The Uncomfortable Budgeter

the reluctant budgeter

Several weeks ago, I was the guest blogger at Lark and Bloom.  I wrote about my adventure into the world of budgeting and my journey of becoming a budgeter.  Well, a reluctant budgeter.

After a month of trial and error, I have some things to share in the coming days, but in case you missed it, here is the guest post, which served as an unofficial kickoff to the series.

Go to Lark and Bloom to read my original post, or check it out below.  Well, go to Lark and Bloom anyways.  You’ll find it to be one of the most genuine, kind and all-around interesting blogs written by an equally genuine, kind and gosh-darn interesting person, Elizabeth.

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Everyone, meet Sarah Warren! I am beyond happy to share the first of several guest posts for An Uncomfortable January. Sarah has been a friend of mine since college. We were freshman who were equally obsessed with Jane Austen, fine china and bowls of pad thai.  She went on to get her masters in writing and now writes at The Accidental Okie.  This means that she sees the hundreds of grammatical mistakes I make on my blog & loves me anyway. Sarah also is the one who did the design for Lark & Bloom, for which I am eternally grateful. Give her a big Lark & Bloom welcome & join in her discomfort.

Sarah- The Accidental Okie and Uncomfortable Budgeter.

I’m on an uncomfortable journey: learning to budget.  Let’s not mince words.  I hate it.  I’m growing to embrace it, but I still mostly hate it.

A combination of being a stereotypical creative right brainer, not excelling at numbers, and hanging on to hefty emotional baggage led me to pass off budgeting responsibilities to my husband.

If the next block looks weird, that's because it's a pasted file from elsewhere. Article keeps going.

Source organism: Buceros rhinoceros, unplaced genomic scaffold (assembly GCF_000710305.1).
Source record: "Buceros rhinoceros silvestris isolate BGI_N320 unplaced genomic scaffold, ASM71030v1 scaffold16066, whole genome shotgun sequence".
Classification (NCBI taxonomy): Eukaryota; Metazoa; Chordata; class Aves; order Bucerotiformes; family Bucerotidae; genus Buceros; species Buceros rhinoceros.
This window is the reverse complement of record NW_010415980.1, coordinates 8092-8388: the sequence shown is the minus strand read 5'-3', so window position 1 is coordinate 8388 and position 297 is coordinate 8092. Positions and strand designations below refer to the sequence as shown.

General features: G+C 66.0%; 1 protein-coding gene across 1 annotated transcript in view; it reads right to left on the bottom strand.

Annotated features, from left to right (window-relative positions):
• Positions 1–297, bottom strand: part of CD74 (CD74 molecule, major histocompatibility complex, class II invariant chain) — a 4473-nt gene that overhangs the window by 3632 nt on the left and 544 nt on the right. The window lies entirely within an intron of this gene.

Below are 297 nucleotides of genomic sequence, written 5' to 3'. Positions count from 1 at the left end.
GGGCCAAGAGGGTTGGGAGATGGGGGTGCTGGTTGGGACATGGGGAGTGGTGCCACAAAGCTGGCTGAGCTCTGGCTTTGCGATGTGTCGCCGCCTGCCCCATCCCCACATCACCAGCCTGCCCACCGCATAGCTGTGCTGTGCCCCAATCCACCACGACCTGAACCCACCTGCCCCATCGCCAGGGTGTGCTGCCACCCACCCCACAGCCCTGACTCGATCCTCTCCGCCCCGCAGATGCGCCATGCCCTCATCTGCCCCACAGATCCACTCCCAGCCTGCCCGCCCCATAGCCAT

Last semester he started teaching a college class for extra income. That’s on top of being a high school science teacher.  He didn’t have time to do the budget anymore.  It was ignored for a few months and gross overspending ensued.  I needed to take something off his plate and we realized the person spending the money really should be the one setting the budget.  Since I do all our shopping, I was the natural, albeit reluctant, choice.

I’ve already had a few successes and failures, which I’ll be documenting on my blog over the coming months, but here is a preview of what I’m learning in this uncomfortable journey.

Tackle Demons

For several years of my childhood from middle school to the first year of high school, we were poor.  To this day, thrift stores and canned soup literally cause my heart to beat faster as I momentarily relive those meager days.

Most people walk into a thrift store and think about cool vintage finds.  I remember the year I had to buy my new school clothes at a thrift store and nothing fit my awkward mid-puberty body correctly.  I remember having to work three weeks of babysitting jobs after a friend stole my graphing calculator because she thought it would be funny.  I remember my friends asking why we always had the exact same groceries, and me never telling them that we stood in line for our box of groceries every week at the food bank.

For me, budgeting equaled counting pennies, which equaled feeling all those things again.

When I think about budgeting, I think about my parents arguing about money.  Any time my husband brought up the budget, I was sure he was mad at me.  Our monthly budgeting meetings consisted of him trying to talk and me defensively evading every question.  Not super productive.

The practical steps of setting up a budget are important, but for me identifying and dealing with my own junk and establishing new ways of thinking have been equally necessary.  In my soul searching, I realized I’ve been more secure overspending than budgeting because if I could overspend, it meant I wasn’t helpless like before.

Seek Wisdom

I’m not doing this alone.  Once a week I meet with a mentor at Barnes and Noble.  Pat and her husband’s life story revolves around coming out of major debt, and now they enjoy helping young couples avoid the traps they found themselves in.  We drink coffee, pore over my budget, look at spread sheets and share tips – well, she shares tips with me and I write them down.  Bottom line – if I was doing this alone, I probably already would have given up and gone back to my old ways.